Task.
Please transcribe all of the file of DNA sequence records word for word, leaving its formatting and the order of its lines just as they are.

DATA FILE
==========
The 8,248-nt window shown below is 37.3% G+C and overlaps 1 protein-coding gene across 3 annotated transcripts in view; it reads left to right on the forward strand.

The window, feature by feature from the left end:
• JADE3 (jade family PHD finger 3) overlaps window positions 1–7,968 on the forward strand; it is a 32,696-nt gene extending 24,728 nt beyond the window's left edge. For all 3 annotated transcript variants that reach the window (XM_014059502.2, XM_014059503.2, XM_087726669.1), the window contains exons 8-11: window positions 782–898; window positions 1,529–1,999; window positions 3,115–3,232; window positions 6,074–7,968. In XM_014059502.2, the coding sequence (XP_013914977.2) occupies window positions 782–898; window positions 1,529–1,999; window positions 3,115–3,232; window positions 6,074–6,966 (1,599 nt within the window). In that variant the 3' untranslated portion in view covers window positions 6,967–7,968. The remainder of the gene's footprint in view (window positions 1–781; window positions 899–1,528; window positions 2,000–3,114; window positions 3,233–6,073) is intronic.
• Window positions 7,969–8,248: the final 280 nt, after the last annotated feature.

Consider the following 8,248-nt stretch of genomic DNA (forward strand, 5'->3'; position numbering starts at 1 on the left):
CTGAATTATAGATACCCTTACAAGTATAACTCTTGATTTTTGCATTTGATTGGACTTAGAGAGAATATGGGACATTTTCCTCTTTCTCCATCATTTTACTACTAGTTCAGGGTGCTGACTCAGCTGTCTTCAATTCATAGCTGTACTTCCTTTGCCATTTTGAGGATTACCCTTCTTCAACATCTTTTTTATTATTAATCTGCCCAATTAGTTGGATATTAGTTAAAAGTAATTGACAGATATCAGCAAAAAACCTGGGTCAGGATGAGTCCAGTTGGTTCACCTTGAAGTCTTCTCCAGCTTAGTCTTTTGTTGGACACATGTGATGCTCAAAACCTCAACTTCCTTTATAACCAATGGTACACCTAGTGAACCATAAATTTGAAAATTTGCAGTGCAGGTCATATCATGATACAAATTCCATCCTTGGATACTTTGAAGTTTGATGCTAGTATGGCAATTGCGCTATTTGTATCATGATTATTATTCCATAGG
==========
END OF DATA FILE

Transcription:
The 8,248-nt window shown below is 37.3% G+C and overlaps 1 protein-coding gene across 3 annotated transcripts in view; it reads left to right on the forward strand.

The window, feature by feature from the left end:
• JADE3 (jade family PHD finger 3) overlaps window positions 1–7,968 on the forward strand; it is a 32,696-nt gene extending 24,728 nt beyond the window's left edge. For all 3 annotated transcript variants that reach the window (XM_014059502.2, XM_014059503.2, XM_087726669.1), the window contains exons 8-11: window positions 782–898; window positions 1,529–1,999; window positions 3,115–3,232; window positions 6,074–7,968. In XM_014059502.2, the coding sequence (XP_013914977.2) occupies window positions 782–898; window positions 1,529–1,999; window positions 3,115–3,232; window positions 6,074–6,966 (1,599 nt within the window). In that variant the 3' untranslated portion in view covers window positions 6,967–7,968. The remainder of the gene's footprint in view (window positions 1–781; window positions 899–1,528; window positions 2,000–3,114; window positions 3,233–6,073) is intronic.
• Window positions 7,969–8,248: the final 280 nt, after the last annotated feature.

Consider the following 8,248-nt stretch of genomic DNA (forward strand, 5'->3'; position numbering starts at 1 on the left):
CTGAATTATAGATACCCTTACAAGTATAACTCTTGATTTTTGCATTTGATTGGACTTAGAGAGAATATGGGACATTTTCCTCTTTCTCCATCATTTTACTACTAGTTCAGGGTGCTGACTCAGCTGTCTTCAATTCATAGCTGTACTTCCTTTGCCATTTTGAGGATTACCCTTCTTCAACATCTTTTTTATTATTAATCTGCCCAATTAGTTGGATATTAGTTAAAAGTAATTGACAGATATCAGCAAAAAACCTGGGTCAGGATGAGTCCAGTTGGTTCACCTTGAAGTCTTCTCCAGCTTAGTCTTTTGTTGGACACATGTGATGCTCAAAACCTCAACTTCCTTTATAACCAATGGTACACCTAGTGAACCATAAATTTGAAAATTTGCAGTGCAGGTCATATCATGATACAAATTCCATCCTTGGATACTTTGAAGTTTGATGCTAGTATGGCAATTGCGCTATTTGTATCATGATTATTATTCCATAGG